Training Camp 2012: Defense Breakdown

With the Dolphins set to hold their first training camp practice in two weeks — July 27, to be precise — now is the time to take a comprehensive look at the various aspects of the team and what to expect this summer. This installment presents a position-by-position breakdown of the defense.


Starters - LDE Cameron Wake, NT Paul Soliai, DT Randy Starks, DE Jared Odrick. Backups -- DE Olivier Vernon, DT Tony McDaniel, DE Jamaal Westerman, DT Kheeston Randall, NT Isaako Aautui, DT Ryan Baker, DE Derrick Shelby, DT Chas Alecxih, DE Jarrell Root.

The Dolphins' biggest move in free agency was retaining Soliai, who will anchor Miami's defense as it turns toward becoming more of a 4-3 defense. Soliai has started 26 of 32 games the past two seasons, totaling 66 tackles, four pass deflections and two sacks in that span. But Soliai's game isn't about stats. It's about clogging up the front line, and occupying two blockers. Last year, Soliai helped the defense finish third in the NFL against the run. Starks moves inside, returning to the position he played early in his career with the Titans, allowing Odrick to become a regular starter. That foursome gives the Dolphins a starting defensive line that averages 303 pounds. Vernon, a former Hurricanes standout the Dolphins selected in the third round, will serve as the team's pass-rushing specialist, coming on the field during obvious passing downs. Paired with Wake, that duo should help the defense generate more sacks than the 41 last year's team managed.


Starters - WLB Kevin Burnett, ILB Karlos Dansby, SLB Koa Misi. Backups - OLB Josh Kaddu, OLB Gary Guyton, OLB Jason Trusnik, ILB Austin Spitler, ILB Shelly Lyons, OLB Jonathan Freeny, OLB Cameron Collins.

Dansby and Burnett are the team's top returning tacklers. Both contributed 100 or more tackles last season as the inside linebackers in the 3-4 scheme. Their roles will change slightly in the 4-3 scheme, but both have the instincts and versatility to handle the challenge. Koa Misi, a 2010 second-round pick, hasn't lived up to expectations so far, but the 4-3 scheme is a better fit for the versatile linebacker, who was miscast as a pass rusher by the previous regime. Misi will need to produce to prevent Kaddu, a rookie, or Guyton, a starter in New England the Dolphins added as a free agent, from leapfrogging him on the depth chart. Spitler and Trusnik need to flash some upside to extend their South Florida stay, and everyone else is realistically battling for practice-squad spots unless they consistently flash during camp, or the exhibition season.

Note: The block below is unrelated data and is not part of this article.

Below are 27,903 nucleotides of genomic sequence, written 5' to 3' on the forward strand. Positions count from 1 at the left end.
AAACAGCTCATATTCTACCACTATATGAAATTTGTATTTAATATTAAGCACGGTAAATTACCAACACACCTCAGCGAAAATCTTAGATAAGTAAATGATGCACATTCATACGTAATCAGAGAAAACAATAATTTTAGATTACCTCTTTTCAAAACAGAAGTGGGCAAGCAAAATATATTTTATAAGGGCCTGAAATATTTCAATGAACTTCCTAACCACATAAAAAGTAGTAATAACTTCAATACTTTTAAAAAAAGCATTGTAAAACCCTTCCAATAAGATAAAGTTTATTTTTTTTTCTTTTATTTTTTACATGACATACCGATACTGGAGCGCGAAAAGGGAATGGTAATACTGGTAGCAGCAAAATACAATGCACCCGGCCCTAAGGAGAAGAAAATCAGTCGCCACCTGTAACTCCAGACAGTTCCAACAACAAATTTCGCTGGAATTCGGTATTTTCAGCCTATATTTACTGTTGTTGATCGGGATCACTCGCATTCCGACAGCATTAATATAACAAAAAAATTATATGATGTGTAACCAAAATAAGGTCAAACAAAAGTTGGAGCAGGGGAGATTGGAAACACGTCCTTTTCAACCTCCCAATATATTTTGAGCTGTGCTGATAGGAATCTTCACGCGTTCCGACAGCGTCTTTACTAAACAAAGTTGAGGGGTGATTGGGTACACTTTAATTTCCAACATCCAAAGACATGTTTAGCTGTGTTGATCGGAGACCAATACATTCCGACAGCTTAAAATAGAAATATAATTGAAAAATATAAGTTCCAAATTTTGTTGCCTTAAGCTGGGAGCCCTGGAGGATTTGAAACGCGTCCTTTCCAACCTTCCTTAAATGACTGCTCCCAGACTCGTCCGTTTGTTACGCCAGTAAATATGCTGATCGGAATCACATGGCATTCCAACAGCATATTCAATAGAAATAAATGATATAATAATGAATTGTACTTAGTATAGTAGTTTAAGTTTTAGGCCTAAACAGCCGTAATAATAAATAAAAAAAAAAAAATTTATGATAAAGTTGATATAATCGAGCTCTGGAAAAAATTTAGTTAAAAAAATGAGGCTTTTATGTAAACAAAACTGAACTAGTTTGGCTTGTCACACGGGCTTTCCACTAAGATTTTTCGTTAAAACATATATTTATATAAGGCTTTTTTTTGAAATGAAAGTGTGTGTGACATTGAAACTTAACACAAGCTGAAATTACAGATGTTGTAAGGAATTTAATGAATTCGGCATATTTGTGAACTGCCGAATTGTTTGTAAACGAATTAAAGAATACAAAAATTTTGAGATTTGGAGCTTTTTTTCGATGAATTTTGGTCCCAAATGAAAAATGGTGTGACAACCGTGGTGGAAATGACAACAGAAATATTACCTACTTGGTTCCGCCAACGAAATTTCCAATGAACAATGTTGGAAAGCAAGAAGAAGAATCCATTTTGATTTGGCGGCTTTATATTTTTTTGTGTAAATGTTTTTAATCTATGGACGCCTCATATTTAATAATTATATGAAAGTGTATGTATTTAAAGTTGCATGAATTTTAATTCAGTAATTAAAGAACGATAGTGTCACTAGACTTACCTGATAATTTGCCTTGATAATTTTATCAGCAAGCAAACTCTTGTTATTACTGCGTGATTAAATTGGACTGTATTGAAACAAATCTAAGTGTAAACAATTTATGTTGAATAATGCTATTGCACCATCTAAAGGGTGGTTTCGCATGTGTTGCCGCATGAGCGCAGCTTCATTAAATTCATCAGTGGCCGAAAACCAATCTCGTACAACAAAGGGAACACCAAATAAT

Starters - CB Vontae Davis, CB Sean Smith, FS Chris Clemons, SS Reshad Jones. Backups -- CB Richard Marshall, CB Nolan Carroll, SS Jimmy Wilson, FS Tyrone Culver, SS Tyrell Johnson, CB Quinten Lawrence, SS Anderson Russell, CB Vincent Agnew, CB Marcus Brown, CB Trenton Hughes, FS Kelcie McCray, CB Kevyn Scott.

Davis and Smith are entering their fourth season as starters and the Dolphins hope to see significant growth from these two young and talented cornerbacks. Davis' combination of speed and power, and Smith's blend of length and speed make them a promising duo. Marshall is expected to serve as the nickel cornerback and should help Miami's cornerback trio play more physical. Marshall, who was added during free agency, played half his season at safety for the Cardinals last year. Jones has locked up one of the safety spots, and the Dolphins envision him replacing Yeremiah Bell as the secondary's top playmaker. But the coaches are struggling to find him a suitable partner. Clemons, a starter in 2010, will be pushed by Culver and Wilson for the other safety spot. The Dolphins are looking for a safety with the coverage skills to man center field and handle a receiver one-on-one, and the communication skills to keep the defensive backs on the same page.


K Dan Carpenter, P Brandon Fields, LS John Denney.

Carpenter returns after he finished seventh in the NFL with 29 field goals in 2011, including 11-of-12 made from 40-49 yards. He was 14th in accuracy, converting 85 percent of his field goal attempts, finishing the season 4-for-4, including a 58-yarder in a 19-17 win over the New York Jets. Fields will handle Miami's punts for the sixth straight season. Last year he averaged 48.8 yards per punt, with 32 of those inside the 20-yard line. Bess, who averaged 11.9 yards per punt return, likely will handle the role again unless Bush unseats him, or one of the newcomers proves he's a return specialist worthy of the job. Miller should push Gates for the role as Miami's primary kickoff returner.

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